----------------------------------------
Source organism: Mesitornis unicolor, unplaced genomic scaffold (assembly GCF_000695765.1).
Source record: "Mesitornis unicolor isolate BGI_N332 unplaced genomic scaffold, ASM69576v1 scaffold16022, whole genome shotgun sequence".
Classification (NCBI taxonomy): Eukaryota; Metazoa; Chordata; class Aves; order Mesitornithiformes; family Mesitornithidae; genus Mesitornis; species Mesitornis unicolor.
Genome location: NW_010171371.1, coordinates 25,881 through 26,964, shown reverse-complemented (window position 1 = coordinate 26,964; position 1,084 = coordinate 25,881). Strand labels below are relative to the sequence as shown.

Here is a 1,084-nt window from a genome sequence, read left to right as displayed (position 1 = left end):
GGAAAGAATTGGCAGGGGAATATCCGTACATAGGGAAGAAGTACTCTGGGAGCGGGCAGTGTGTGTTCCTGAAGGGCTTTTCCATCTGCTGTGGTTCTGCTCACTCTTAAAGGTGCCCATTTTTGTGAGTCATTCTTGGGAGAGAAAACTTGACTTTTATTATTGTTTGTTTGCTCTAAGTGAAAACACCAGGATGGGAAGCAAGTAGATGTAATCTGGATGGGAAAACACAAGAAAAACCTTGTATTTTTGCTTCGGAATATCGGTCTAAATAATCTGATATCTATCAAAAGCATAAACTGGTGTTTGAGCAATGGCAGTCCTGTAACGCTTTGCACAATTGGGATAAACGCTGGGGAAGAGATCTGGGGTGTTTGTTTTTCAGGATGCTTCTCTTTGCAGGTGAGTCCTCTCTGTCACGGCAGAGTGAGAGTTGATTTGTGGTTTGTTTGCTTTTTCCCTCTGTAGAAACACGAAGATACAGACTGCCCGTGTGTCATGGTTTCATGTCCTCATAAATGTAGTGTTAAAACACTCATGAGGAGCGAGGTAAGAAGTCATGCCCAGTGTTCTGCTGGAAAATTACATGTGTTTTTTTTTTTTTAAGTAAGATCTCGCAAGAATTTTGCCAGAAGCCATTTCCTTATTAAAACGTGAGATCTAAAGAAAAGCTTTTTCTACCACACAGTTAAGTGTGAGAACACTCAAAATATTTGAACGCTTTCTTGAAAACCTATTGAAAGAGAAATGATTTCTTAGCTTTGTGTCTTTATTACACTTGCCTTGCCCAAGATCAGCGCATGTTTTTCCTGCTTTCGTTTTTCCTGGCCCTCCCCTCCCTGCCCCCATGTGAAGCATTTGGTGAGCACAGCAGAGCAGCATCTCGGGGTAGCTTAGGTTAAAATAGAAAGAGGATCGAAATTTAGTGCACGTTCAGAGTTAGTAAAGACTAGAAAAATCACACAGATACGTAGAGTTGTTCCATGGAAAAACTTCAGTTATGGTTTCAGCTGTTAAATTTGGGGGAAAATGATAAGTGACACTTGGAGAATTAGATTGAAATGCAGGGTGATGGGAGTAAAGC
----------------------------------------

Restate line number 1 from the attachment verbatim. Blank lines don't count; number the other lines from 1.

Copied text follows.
Source organism: Mesitornis unicolor, unplaced genomic scaffold (assembly GCF_000695765.1).